COLOUR HOUSE Vs. ASSISTANT COMMISSIONER OF INCOME TAX
INCOME TAX APPELLATE TRIBUNAL
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G. Santhanam, Accountant Member -
(1.) THIS is an appeal by the assessee against the levy of penalty under Section 271(1)(c) of the Income-tax Act, 1961.
(2.) The circumstances leading to the levy of penalty may be traced to the assessment order dated 29-1-1988 wherein the learned Assessing Officer disallowed the claim of the assessee for depreciation on one Q.S.S. Machine in the following terms:-
Depreciation on new addition : A.S.S. Machine :
Value Rs.9,92,050. The assessee has imported this new machine from Japan. The total cost according to the assessee comes to Rs. 9,92,050. On a verification of the case records connected with this purchase, the machinery in question reached Cochin Harbour on 27-3-1986. The machinery was cleared by the Canara Bank, Trichur. There were some differences with the Customs Department towards customs duty payable and the matter was finally settled on payment of Rs. 6,21,000 towards duty and the same has been debited to a/c. on 28-4-1986 vide P.11 of the Day Book. The machinery was brought by the vehicle owned by the India Photo House, Chembottil Lane, Trichur and reached Trichur on 7th May, 1986. This has been installed in the Colour House by Japan personnel, wherefrom the machineries were imported. The freight expenditure of Rs. 2,171 has been debited to accounts only on 21-6-1986. The clearing agents are M/s. Jai Narayan Trades and their bill dated 12-6-1986 for freight expenses has been produced by the assessee. Since the assessee is following the cash system of accounting, the depreciation in respect of Q.S.S. Machine claimed to the extent of Rs. 2,41,042 cannot be allowed in this assessment. Therefore, the claim is disallowed.
In the assessment certain credits were added to the income of the firm under Section 68 of the Income-tax Act. In the appeal, the credits were accepted as genuine and were excluded from the income of the assessee. As far as the disallowance of depreciation of Rs. 2,41,042 was concerned, the assessee had pleaded before the first appellate authority that the impugned amount included depreciation on the old machinery also and accepting the contention of the assessee, the learned CIT (Appeals) directed the Assessing Officer to exclude the disallowance of depreciation in respect of old machinery. In the course of the assessment proceedings, action under Section 271(1)(c) was initiated. The assessee's explanation was that it was only due to bona fide mistake on the part of the assessee that the claim for depreciation on the Q.S.S. Machine was made. Such a mistake arose mainly on account of the fact that the assessee had debited its accounts for the purchase of the machinery and the accountant was under the wrong presumption that once the account is debited, the assessee was entitled to depreciation allowance. The learned Assessing Officer rejected this explanation of the assessee for the reason that it is an elementary principle that depreciation is an allowance towards wear and tear of a machinery and unless it is put to use, there cannot be any wear and tear. That the assessee committed a bonajide mistake in this respect is too incredible a claim to be accepted.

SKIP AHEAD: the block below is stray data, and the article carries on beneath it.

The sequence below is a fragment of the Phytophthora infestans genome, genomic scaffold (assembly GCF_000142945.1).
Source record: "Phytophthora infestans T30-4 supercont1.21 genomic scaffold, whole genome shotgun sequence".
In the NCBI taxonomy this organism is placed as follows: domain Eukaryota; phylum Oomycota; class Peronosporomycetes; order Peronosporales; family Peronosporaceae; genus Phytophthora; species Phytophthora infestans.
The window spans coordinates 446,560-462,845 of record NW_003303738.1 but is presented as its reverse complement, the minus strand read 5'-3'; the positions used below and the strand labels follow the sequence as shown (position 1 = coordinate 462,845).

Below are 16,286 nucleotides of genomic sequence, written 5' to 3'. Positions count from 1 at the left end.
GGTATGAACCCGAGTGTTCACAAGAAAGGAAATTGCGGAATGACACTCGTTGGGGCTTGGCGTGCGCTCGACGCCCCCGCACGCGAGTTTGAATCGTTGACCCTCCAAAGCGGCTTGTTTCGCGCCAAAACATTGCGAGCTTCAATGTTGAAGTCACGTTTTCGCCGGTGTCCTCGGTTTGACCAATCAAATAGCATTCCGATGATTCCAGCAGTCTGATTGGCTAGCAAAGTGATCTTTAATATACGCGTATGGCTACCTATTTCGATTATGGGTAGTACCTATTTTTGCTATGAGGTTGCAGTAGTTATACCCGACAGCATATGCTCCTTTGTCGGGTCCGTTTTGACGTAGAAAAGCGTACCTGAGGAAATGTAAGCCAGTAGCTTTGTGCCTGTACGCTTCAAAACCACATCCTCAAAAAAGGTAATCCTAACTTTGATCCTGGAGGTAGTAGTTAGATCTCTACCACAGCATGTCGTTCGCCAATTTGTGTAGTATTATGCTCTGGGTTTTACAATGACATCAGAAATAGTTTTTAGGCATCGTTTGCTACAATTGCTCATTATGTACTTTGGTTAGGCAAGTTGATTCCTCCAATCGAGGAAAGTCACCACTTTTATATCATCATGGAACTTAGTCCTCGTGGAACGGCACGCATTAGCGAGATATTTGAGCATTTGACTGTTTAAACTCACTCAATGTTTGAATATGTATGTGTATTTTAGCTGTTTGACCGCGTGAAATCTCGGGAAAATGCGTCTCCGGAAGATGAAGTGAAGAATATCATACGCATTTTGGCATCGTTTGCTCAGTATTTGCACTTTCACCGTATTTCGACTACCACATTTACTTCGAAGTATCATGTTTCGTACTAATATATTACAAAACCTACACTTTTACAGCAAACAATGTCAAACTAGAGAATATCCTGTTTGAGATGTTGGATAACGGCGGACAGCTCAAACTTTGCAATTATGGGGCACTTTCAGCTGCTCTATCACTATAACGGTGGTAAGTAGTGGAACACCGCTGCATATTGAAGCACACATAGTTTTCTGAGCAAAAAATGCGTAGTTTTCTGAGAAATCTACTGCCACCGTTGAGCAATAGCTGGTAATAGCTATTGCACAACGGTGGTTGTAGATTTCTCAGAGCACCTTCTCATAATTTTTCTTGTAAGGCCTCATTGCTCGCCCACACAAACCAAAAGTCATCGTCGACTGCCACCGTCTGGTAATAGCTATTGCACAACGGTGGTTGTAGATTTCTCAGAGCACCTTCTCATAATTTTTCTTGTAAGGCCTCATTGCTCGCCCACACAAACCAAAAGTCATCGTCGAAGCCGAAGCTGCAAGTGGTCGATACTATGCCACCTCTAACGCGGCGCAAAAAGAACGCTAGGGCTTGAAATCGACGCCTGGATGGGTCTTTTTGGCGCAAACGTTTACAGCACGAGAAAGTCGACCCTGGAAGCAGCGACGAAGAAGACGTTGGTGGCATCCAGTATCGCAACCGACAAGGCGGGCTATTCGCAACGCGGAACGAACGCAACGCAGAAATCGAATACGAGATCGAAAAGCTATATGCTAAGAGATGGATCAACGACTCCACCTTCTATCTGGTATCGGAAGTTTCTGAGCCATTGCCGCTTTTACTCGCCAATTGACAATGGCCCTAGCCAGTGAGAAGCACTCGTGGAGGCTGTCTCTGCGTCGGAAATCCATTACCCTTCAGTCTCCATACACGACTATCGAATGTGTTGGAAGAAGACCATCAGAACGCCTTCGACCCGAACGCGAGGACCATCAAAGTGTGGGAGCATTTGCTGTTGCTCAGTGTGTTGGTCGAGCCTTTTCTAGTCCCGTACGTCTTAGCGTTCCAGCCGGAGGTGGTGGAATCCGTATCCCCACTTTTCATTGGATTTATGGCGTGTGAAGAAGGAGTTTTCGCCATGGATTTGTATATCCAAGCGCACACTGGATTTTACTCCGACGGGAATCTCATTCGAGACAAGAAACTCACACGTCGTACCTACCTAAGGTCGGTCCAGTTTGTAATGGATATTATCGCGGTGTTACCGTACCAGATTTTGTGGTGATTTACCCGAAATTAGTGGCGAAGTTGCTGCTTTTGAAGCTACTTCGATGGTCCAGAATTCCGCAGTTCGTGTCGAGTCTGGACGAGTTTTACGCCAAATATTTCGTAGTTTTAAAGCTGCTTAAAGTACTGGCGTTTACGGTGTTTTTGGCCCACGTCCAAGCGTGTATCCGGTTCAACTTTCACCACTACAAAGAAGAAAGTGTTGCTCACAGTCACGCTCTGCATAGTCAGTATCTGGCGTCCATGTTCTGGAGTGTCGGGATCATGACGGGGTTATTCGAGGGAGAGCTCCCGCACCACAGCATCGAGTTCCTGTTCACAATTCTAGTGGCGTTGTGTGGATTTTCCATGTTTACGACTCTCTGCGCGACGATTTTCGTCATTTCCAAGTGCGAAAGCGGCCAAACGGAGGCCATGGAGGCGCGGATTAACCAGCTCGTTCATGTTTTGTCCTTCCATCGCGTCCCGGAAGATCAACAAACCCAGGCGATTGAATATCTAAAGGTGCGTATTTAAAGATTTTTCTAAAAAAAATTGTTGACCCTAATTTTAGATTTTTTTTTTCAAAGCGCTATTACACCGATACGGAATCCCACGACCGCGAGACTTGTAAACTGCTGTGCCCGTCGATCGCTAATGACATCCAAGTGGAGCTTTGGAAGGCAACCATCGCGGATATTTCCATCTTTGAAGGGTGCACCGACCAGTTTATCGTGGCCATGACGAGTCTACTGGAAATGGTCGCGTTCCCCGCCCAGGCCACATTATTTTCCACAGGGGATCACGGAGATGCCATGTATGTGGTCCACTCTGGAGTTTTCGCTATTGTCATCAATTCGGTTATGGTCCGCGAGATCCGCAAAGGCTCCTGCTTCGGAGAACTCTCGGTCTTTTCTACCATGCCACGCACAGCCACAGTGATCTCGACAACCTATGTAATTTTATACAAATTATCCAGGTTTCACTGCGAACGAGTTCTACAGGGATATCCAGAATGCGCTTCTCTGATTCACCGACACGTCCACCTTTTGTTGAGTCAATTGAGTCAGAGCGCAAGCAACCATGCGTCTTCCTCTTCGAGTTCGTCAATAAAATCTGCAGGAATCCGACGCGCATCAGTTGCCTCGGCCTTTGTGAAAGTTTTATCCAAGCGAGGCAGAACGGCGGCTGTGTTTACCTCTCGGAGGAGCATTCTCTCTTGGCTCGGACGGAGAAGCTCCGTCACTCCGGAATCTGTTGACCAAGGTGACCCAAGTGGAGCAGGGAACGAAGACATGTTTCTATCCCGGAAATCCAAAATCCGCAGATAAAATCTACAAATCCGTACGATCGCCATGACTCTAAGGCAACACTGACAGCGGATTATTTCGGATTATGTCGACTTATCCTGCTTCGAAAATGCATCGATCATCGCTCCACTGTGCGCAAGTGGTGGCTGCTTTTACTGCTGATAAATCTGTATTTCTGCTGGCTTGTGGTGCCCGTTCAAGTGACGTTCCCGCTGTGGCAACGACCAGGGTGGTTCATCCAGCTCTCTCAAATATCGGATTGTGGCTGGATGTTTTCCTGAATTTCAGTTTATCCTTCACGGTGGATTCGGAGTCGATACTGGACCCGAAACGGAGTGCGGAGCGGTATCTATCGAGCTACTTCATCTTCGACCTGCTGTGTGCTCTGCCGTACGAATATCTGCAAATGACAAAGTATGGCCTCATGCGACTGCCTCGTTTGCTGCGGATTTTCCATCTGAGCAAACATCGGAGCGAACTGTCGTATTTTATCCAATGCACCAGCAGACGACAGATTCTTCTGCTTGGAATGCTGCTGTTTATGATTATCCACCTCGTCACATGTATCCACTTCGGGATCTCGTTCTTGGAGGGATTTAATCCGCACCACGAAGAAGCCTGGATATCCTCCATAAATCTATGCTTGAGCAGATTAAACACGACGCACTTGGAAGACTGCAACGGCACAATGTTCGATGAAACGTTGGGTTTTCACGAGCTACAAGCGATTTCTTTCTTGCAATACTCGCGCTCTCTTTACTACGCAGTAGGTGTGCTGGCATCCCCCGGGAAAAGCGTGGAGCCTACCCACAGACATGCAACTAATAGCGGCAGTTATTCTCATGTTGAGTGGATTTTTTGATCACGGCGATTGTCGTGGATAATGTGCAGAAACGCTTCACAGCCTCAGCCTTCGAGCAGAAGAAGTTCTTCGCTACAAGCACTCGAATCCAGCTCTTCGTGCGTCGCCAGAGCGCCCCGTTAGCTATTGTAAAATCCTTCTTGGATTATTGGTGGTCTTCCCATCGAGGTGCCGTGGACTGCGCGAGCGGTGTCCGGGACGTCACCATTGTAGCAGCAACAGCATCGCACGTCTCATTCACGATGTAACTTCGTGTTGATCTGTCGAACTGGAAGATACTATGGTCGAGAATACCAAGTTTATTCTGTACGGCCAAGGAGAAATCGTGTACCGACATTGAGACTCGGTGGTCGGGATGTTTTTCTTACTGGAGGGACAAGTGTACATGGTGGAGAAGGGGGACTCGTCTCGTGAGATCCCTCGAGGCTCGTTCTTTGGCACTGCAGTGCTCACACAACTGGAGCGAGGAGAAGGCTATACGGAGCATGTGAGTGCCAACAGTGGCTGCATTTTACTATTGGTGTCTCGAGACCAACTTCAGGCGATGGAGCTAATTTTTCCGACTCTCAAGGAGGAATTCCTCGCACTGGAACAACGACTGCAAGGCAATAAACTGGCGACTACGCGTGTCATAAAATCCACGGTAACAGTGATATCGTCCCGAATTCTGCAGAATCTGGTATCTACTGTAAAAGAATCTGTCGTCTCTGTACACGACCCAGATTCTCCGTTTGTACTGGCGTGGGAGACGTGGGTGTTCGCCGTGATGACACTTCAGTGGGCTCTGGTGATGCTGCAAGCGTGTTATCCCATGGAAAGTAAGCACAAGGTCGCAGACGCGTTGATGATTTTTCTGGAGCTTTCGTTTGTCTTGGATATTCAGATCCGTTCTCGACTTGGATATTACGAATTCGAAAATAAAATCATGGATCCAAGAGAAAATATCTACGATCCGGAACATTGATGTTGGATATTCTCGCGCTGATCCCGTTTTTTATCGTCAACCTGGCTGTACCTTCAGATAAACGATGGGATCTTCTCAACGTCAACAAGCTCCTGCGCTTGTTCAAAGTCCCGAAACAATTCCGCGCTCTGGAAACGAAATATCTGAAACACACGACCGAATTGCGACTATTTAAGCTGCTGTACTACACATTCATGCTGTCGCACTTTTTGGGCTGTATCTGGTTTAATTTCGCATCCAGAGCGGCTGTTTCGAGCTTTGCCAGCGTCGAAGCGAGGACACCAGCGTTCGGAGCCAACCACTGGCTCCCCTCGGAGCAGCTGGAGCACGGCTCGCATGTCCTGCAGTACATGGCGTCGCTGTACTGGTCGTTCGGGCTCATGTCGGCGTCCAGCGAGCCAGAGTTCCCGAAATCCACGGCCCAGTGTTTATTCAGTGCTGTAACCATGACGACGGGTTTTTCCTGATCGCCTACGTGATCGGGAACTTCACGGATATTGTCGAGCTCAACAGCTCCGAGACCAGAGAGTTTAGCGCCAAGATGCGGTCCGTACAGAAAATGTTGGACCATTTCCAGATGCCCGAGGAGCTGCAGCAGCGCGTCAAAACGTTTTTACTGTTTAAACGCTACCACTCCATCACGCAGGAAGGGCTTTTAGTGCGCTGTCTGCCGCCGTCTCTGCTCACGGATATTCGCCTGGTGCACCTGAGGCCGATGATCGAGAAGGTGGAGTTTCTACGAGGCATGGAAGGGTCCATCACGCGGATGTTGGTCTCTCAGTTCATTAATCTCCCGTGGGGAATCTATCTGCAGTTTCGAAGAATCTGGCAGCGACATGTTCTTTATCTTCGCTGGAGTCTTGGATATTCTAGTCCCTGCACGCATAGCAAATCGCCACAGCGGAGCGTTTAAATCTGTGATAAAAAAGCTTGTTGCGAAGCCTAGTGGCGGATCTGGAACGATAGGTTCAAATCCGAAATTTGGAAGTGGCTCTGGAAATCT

Thus, he levied penalty not only in respect of the amount of depreciation disallowed but also in respect of the additions made to the income under Section 68 of the Income-tax Act, 1961. The assessee carried the matter in appeal. The learned CIT(Appeals) upheld the levy of penalty but directed the Assessing Officer to modify the quantum of penalty having regard to the reliefs granted in the quantum appeal. Accordingly, the learned Assessing Officer reduced the amount of penalty from Rs. 1,50,000 to Rs. 1,00,000 by his order dated 29-3-1990 after excluding the cash credit additions and also the amount of depreciation in respect of the old machinery. Thus., ultimately penalty has been leviedin respect of the claim for depreciation on the new machinery purchased from Japan. The assessee is in second appeal.
Sri K.A. Chandrasekhara Menon, the learned representative of the assessee, pleaded that the case was handled by a young Chartered Accountant and the claim was made on the basis of the entry as respects purchase cost of the machinery which was on 27-3-1986. It was only later that the assessee came to know that the claim was an erroneous one and upon realising the mistake it did not pursue the matter further in appeal in so far as the claim for depreciation in respect of the new machinery was concerned. Thus, this is a case of bona fide mistake based on the cash system of accounting and mistaken impression of law. The income of the assessee ultimately assessed is only Rs. 11,400 resulting in a tax demand of Rs. 65 and in the context of such a marginal income it cannot be said that the assessee had claimed the depreciation with a view to gain undue tax advantage.
(3.) SRI P. Balakrishnan, the learned departmental representative submitted that ignorance of law is no excuse and by claiming depreciation to which the assessee is not entitled, the assessee was attempting to get tax advantage because in case the claim was allowed, it would be entitled to carry forward the unabsorbed depreciation to the succeeding year to set it off against the income of the succeeding year. Thus, even if tax advantage was not gained this year, the assessee could have gained tax advantage in the succeeding year. Therefore, it cannot be said that the assessee has acted bonafidely. The penalty was rightly levied.;
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